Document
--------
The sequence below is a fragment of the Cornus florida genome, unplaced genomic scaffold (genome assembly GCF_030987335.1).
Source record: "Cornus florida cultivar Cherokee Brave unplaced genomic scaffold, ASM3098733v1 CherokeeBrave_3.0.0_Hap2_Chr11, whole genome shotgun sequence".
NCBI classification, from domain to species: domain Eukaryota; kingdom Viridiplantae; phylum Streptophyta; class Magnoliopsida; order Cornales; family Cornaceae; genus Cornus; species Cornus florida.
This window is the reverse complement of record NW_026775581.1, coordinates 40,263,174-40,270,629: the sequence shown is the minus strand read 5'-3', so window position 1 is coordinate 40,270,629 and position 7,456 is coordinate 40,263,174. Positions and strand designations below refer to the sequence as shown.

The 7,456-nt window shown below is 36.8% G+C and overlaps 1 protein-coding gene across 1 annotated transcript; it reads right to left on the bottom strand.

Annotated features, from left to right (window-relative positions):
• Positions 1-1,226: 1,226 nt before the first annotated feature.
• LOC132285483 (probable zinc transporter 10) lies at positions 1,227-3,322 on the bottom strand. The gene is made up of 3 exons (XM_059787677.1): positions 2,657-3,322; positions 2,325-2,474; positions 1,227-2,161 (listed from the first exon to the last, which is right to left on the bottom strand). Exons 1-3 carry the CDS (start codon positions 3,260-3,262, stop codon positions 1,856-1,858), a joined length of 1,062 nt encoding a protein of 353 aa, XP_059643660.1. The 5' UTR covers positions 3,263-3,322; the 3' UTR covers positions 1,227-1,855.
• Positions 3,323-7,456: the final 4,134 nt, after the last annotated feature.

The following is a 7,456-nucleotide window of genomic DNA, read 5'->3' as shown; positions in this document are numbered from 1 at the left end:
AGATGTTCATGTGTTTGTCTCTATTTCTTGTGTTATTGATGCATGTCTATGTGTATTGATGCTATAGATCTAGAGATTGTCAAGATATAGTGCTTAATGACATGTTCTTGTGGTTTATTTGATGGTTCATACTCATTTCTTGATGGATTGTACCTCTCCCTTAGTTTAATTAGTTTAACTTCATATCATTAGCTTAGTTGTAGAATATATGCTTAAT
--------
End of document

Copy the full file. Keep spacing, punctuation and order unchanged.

The sequence below is a fragment of the Cornus florida genome, unplaced genomic scaffold (genome assembly GCF_030987335.1).
Source record: "Cornus florida cultivar Cherokee Brave unplaced genomic scaffold, ASM3098733v1 CherokeeBrave_3.0.0_Hap2_Chr11, whole genome shotgun sequence".
NCBI classification, from domain to species: domain Eukaryota; kingdom Viridiplantae; phylum Streptophyta; class Magnoliopsida; order Cornales; family Cornaceae; genus Cornus; species Cornus florida.
This window is the reverse complement of record NW_026775581.1, coordinates 40,263,174-40,270,629: the sequence shown is the minus strand read 5'-3', so window position 1 is coordinate 40,270,629 and position 7,456 is coordinate 40,263,174. Positions and strand designations below refer to the sequence as shown.

The 7,456-nt window shown below is 36.8% G+C and overlaps 1 protein-coding gene across 1 annotated transcript; it reads right to left on the bottom strand.

Annotated features, from left to right (window-relative positions):
• Positions 1-1,226: 1,226 nt before the first annotated feature.
• LOC132285483 (probable zinc transporter 10) lies at positions 1,227-3,322 on the bottom strand. The gene is made up of 3 exons (XM_059787677.1): positions 2,657-3,322; positions 2,325-2,474; positions 1,227-2,161 (listed from the first exon to the last, which is right to left on the bottom strand). Exons 1-3 carry the CDS (start codon positions 3,260-3,262, stop codon positions 1,856-1,858), a joined length of 1,062 nt encoding a protein of 353 aa, XP_059643660.1. The 5' UTR covers positions 3,263-3,322; the 3' UTR covers positions 1,227-1,855.
• Positions 3,323-7,456: the final 4,134 nt, after the last annotated feature.

The following is a 7,456-nucleotide window of genomic DNA, read 5'->3' as shown; positions in this document are numbered from 1 at the left end:
AGATGTTCATGTGTTTGTCTCTATTTCTTGTGTTATTGATGCATGTCTATGTGTATTGATGCTATAGATCTAGAGATTGTCAAGATATAGTGCTTAATGACATGTTCTTGTGGTTTATTTGATGGTTCATACTCATTTCTTGATGGATTGTACCTCTCCCTTAGTTTAATTAGTTTAACTTCATATCATTAGCTTAGTTGTAGAATATATGCTTAAT